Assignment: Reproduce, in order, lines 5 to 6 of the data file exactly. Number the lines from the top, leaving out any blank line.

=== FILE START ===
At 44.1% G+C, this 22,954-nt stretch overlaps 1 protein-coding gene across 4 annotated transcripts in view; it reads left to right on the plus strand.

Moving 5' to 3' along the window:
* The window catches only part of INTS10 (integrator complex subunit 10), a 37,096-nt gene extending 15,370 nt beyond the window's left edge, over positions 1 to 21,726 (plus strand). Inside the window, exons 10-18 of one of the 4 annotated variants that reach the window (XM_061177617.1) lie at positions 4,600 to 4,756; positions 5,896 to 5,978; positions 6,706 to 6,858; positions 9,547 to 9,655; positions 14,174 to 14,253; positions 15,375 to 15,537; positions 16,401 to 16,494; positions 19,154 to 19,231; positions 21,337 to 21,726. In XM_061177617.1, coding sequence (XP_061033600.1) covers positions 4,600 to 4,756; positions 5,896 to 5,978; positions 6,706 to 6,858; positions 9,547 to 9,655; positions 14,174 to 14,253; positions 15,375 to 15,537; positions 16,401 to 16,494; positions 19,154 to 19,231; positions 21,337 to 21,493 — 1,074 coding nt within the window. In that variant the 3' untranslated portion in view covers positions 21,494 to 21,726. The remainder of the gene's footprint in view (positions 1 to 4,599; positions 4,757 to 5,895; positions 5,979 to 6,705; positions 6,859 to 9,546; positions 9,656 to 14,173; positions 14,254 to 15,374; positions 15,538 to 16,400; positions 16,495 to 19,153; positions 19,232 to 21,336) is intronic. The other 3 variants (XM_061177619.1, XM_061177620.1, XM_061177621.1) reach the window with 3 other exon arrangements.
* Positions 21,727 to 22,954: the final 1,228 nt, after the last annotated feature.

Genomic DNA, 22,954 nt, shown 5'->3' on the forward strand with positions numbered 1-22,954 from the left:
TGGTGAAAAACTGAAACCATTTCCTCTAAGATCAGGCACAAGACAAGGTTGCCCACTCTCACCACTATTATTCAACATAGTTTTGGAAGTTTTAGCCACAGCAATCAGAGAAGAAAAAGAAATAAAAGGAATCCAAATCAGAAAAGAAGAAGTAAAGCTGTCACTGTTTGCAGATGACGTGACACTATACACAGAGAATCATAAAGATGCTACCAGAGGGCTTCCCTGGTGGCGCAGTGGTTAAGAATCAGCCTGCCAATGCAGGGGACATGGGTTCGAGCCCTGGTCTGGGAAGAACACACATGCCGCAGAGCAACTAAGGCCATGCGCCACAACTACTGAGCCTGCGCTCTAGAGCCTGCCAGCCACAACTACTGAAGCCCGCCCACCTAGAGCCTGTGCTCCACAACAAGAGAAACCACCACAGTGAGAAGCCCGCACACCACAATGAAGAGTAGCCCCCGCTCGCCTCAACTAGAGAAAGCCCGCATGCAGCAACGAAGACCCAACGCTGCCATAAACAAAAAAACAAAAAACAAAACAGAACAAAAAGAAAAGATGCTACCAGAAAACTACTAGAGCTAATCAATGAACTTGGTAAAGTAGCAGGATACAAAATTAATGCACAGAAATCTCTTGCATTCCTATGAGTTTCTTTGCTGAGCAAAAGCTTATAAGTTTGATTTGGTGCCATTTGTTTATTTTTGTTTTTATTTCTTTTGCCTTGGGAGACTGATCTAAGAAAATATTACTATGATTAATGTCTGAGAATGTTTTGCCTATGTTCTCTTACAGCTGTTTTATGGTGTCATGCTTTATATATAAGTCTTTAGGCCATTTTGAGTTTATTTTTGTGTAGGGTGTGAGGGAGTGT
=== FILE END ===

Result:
Genomic DNA, 22,954 nt, shown 5'->3' on the forward strand with positions numbered 1-22,954 from the left:
TGGTGAAAAACTGAAACCATTTCCTCTAAGATCAGGCACAAGACAAGGTTGCCCACTCTCACCACTATTATTCAACATAGTTTTGGAAGTTTTAGCCACAGCAATCAGAGAAGAAAAAGAAATAAAAGGAATCCAAATCAGAAAAGAAGAAGTAAAGCTGTCACTGTTTGCAGATGACGTGACACTATACACAGAGAATCATAAAGATGCTACCAGAGGGCTTCCCTGGTGGCGCAGTGGTTAAGAATCAGCCTGCCAATGCAGGGGACATGGGTTCGAGCCCTGGTCTGGGAAGAACACACATGCCGCAGAGCAACTAAGGCCATGCGCCACAACTACTGAGCCTGCGCTCTAGAGCCTGCCAGCCACAACTACTGAAGCCCGCCCACCTAGAGCCTGTGCTCCACAACAAGAGAAACCACCACAGTGAGAAGCCCGCACACCACAATGAAGAGTAGCCCCCGCTCGCCTCAACTAGAGAAAGCCCGCATGCAGCAACGAAGACCCAACGCTGCCATAAACAAAAAAACAAAAAACAAAACAGAACAAAAAGAAAAGATGCTACCAGAAAACTACTAGAGCTAATCAATGAACTTGGTAAAGTAGCAGGATACAAAATTAATGCACAGAAATCTCTTGCATTCCTATGAGTTTCTTTGCTGAGCAAAAGCTTATAAGTTTGATTTGGTGCCATTTGTTTATTTTTGTTTTTATTTCTTTTGCCTTGGGAGACTGATCTAAGAAAATATTACTATGATTAATGTCTGAGAATGTTTTGCCTATGTTCTCTTACAGCTGTTTTATGGTGTCATGCTTTATATATAAGTCTTTAGGCCATTTTGAGTTTATTTTTGTGTAGGGTGTGAGGGAGTGT